Parked up at the builders’ merchants as I nipped in for some plumbing bits and pieces, my test Skoda Octavia vRS stood out among the Transits and other vans.
I was just about to go in when I was accosted by a couple of lads, one of who was an Octavia vRS owner.
A very evangelical one.
It’s very useful when this happens because you get an opportunity to swap notes.
First thing I needed to explain to my fellow Skoda enthusiast was that this particular car was a plug-in hybrid.
You can now buy Skoda’s hot Octavia with a diesel engine, petrol engine or as a PHEV. Spoilt for choice.
Oh, and as usual you have a choice of hatchback or estate. I favour the latter but we’re testing the former, in Race Blue metallic. It looks terrific as my new mate agreed.
First, a quick look under the bonnet. Being a member of the Volkswagen family the Octavia vRS iV (iV in Skoda’s language means an electrified model) shares its vital parts with other cars – in this case the Golf GTE and the Seat Leon PHEV.
This means a 1.4-litre TSI petrol engine with 148bhp and an 85kW electric motor for a combined output of 242bhp. Add to that a 13kWh battery which gives the Octavia an electric-only range of up to 38 miles.
As usual with PHEVs we have a set of meaningless fuel economy figures for you to laugh at – a WLTP combined figure of 176.6-256.8mpg.
If you never charge up your car you’ll do no better than about 41mpg. By the way, forget about achieving 38 miles on battery power alone at this time of year.
The 13kWh of battery power brings with it several disadvantages.
Firstly, in the estate version of the car it robs 150 litres of luggage space; second, and this is more of an issue, the diesel and petrol vRSs have a 15mm lower ride height than a standard Octavia, but because of the battery pack that’s not possible in the iV. Lastly, those batteries add an extra 200kg of weight.
With a top speed of 139mph and 0-62mph in 7.3sec, the vRS PHEV is still a quick car.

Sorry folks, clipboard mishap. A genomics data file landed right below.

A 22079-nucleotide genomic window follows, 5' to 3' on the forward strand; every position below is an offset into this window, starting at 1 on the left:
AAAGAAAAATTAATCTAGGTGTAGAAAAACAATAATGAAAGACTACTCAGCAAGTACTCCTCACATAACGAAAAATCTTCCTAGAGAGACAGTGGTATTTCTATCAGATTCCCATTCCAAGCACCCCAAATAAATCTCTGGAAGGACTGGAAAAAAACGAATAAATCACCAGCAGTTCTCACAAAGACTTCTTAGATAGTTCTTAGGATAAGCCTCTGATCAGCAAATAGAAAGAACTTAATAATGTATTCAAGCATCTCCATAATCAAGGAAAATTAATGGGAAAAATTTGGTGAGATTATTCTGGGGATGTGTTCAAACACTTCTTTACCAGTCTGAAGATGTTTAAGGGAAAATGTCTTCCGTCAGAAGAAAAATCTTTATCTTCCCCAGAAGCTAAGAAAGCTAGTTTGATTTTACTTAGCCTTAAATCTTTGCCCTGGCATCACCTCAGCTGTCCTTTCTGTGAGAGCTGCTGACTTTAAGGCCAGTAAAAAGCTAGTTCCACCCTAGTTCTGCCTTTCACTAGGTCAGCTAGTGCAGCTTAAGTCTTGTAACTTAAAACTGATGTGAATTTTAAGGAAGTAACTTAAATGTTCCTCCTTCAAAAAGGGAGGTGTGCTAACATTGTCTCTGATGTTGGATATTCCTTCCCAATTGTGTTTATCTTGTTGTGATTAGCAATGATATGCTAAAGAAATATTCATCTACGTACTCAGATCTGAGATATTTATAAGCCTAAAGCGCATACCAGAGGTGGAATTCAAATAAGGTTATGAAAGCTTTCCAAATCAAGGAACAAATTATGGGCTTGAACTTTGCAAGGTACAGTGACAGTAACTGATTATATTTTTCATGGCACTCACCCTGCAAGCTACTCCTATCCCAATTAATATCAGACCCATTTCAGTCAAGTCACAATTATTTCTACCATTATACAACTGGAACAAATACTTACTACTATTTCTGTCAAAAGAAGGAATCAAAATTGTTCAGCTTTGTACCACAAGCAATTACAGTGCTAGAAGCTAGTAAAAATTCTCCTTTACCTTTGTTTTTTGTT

The problem is that it is very disappointing to drive.
Even though you are sat in a very sexy sports seat you feel strangely high up in the car and when you get going you can really feel that weight from the batteries.
I’ve always been a big fan of these hot Skodas. I like the subtle image, the big space which you get with any Octavia, and the feeling that you are beating the system with a car that undercuts many posher rivals on price but is as good or even better to drive.
This vRS iV does most of those things and has an interior that’s well up to the quality of an Audi or the new Golf.
But what’s the point of a hot hatch that doesn’t feel exciting to drive? It’s like seeing Sir Mo Farah struggling to run for a bus.
Our test car is fitted with VW’s Dynamic Chassis Control which is a £925 option – and this when set in Sport helps give the car slightly more precision but it doesn’t cover up the car’s weight and higher centre of gravity.
The great advantage of a PHEV is the tax saving if it’s a company car.
But if you’re buying privately and BIK tax is irrelevant then I’d strongly recommend sticking with either the petrol vRS or the diesel version.
There is another alternative if you’re keen to be green and are a business user and that’s a PHEV version of the regular Octavia.
It still has 200bhp, has a 6% BIK tax rating and is cheaper. Talking money, the vRS iV costs £35,020 without options. That’s around £3,500 more than the vRS petrol.
To sum up – if you’re stepping out of an old Octavia vRS I think you’ll find this plug-in version very disappointing.
Skoda Octavia vRS iV five-door hatchback
Engine: 1.4-litre four-cylinder petrol, 148bhp, plus 85kW electric motor
Fuel consumption: 176.6-256.8mpg
Co2 emissions: 26-36g/km
Volkswagen Golf GTE
Same powertrain as the Octavia, less space inside.
Mini Countryman PHEV
Plenty of style in and out. No match for the Skoda on performance.
Seat Leon E-Hybrid FR Sport
Brisk, stylish but boot space seriously robbed by batteries.